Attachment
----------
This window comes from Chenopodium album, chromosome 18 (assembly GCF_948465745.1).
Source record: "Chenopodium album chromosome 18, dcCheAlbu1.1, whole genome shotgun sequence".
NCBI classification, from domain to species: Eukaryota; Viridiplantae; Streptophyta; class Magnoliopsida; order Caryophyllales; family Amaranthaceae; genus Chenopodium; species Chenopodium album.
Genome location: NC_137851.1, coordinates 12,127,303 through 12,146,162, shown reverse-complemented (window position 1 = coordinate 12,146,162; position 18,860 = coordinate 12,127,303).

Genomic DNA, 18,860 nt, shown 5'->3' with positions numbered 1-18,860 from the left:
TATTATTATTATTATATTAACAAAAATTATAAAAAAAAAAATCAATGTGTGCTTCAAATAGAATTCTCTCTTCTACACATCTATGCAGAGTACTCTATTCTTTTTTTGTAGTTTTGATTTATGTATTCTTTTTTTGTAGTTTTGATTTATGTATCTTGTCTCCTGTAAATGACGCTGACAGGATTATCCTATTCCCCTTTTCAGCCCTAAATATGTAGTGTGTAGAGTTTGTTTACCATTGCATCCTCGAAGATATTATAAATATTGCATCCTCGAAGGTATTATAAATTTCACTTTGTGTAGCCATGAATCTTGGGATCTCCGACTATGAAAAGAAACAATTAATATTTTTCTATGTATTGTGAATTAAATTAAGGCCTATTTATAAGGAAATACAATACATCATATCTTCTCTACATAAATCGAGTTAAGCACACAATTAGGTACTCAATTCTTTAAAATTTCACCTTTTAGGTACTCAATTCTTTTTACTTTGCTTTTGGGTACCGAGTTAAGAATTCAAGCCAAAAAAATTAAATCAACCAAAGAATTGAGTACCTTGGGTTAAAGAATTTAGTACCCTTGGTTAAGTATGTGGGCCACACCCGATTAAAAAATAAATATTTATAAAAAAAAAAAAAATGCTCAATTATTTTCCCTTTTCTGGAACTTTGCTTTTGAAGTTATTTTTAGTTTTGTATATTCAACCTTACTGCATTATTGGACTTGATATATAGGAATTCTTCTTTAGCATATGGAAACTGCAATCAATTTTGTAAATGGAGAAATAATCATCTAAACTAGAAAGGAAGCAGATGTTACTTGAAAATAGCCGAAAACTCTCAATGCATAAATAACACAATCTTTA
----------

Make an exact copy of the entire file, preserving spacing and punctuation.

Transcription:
This window comes from Chenopodium album, chromosome 18 (assembly GCF_948465745.1).
Source record: "Chenopodium album chromosome 18, dcCheAlbu1.1, whole genome shotgun sequence".
NCBI classification, from domain to species: Eukaryota; Viridiplantae; Streptophyta; class Magnoliopsida; order Caryophyllales; family Amaranthaceae; genus Chenopodium; species Chenopodium album.
Genome location: NC_137851.1, coordinates 12,127,303 through 12,146,162, shown reverse-complemented (window position 1 = coordinate 12,146,162; position 18,860 = coordinate 12,127,303).

Genomic DNA, 18,860 nt, shown 5'->3' with positions numbered 1-18,860 from the left:
TATTATTATTATTATATTAACAAAAATTATAAAAAAAAAAATCAATGTGTGCTTCAAATAGAATTCTCTCTTCTACACATCTATGCAGAGTACTCTATTCTTTTTTTGTAGTTTTGATTTATGTATTCTTTTTTTGTAGTTTTGATTTATGTATCTTGTCTCCTGTAAATGACGCTGACAGGATTATCCTATTCCCCTTTTCAGCCCTAAATATGTAGTGTGTAGAGTTTGTTTACCATTGCATCCTCGAAGATATTATAAATATTGCATCCTCGAAGGTATTATAAATTTCACTTTGTGTAGCCATGAATCTTGGGATCTCCGACTATGAAAAGAAACAATTAATATTTTTCTATGTATTGTGAATTAAATTAAGGCCTATTTATAAGGAAATACAATACATCATATCTTCTCTACATAAATCGAGTTAAGCACACAATTAGGTACTCAATTCTTTAAAATTTCACCTTTTAGGTACTCAATTCTTTTTACTTTGCTTTTGGGTACCGAGTTAAGAATTCAAGCCAAAAAAATTAAATCAACCAAAGAATTGAGTACCTTGGGTTAAAGAATTTAGTACCCTTGGTTAAGTATGTGGGCCACACCCGATTAAAAAATAAATATTTATAAAAAAAAAAAAAATGCTCAATTATTTTCCCTTTTCTGGAACTTTGCTTTTGAAGTTATTTTTAGTTTTGTATATTCAACCTTACTGCATTATTGGACTTGATATATAGGAATTCTTCTTTAGCATATGGAAACTGCAATCAATTTTGTAAATGGAGAAATAATCATCTAAACTAGAAAGGAAGCAGATGTTACTTGAAAATAGCCGAAAACTCTCAATGCATAAATAACACAATCTTTA